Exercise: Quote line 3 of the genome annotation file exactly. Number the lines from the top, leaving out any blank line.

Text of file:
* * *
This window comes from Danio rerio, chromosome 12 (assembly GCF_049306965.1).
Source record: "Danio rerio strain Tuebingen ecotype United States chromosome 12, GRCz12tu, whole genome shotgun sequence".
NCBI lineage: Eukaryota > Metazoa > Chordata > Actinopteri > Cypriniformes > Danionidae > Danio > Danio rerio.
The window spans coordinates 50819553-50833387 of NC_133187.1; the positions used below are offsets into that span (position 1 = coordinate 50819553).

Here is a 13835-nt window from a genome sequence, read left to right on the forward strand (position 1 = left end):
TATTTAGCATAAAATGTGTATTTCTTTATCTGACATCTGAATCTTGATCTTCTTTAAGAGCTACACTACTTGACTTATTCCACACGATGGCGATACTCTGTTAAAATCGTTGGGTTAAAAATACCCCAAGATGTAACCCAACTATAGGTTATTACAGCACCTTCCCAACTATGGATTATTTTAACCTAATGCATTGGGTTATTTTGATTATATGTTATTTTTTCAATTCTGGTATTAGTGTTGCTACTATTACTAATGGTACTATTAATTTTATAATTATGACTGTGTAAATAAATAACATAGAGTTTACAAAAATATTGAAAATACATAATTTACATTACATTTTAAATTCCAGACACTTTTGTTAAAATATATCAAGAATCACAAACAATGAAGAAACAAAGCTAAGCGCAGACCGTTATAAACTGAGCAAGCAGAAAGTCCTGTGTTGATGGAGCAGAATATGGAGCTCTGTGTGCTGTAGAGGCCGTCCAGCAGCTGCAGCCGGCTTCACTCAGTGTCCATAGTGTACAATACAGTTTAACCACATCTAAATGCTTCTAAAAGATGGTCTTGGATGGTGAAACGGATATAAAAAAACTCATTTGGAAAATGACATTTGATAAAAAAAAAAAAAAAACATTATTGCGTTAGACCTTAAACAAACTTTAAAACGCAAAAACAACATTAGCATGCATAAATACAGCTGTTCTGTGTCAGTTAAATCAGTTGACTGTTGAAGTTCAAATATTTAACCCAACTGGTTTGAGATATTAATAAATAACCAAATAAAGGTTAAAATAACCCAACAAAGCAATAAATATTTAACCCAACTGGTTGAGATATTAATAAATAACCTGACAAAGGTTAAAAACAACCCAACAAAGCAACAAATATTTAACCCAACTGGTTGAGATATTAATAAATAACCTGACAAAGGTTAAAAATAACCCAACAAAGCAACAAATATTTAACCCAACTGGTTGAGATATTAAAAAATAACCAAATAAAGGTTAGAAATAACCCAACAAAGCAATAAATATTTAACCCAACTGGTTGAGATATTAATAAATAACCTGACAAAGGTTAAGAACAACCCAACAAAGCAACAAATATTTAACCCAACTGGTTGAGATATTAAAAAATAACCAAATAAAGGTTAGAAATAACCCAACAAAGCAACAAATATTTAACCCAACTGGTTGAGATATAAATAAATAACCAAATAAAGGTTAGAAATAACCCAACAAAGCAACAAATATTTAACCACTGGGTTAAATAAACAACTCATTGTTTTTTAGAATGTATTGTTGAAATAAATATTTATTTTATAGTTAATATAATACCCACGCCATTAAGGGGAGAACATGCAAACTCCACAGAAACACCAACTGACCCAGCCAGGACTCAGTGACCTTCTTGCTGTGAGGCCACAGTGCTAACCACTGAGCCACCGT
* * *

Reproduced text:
NCBI lineage: Eukaryota > Metazoa > Chordata > Actinopteri > Cypriniformes > Danionidae > Danio > Danio rerio.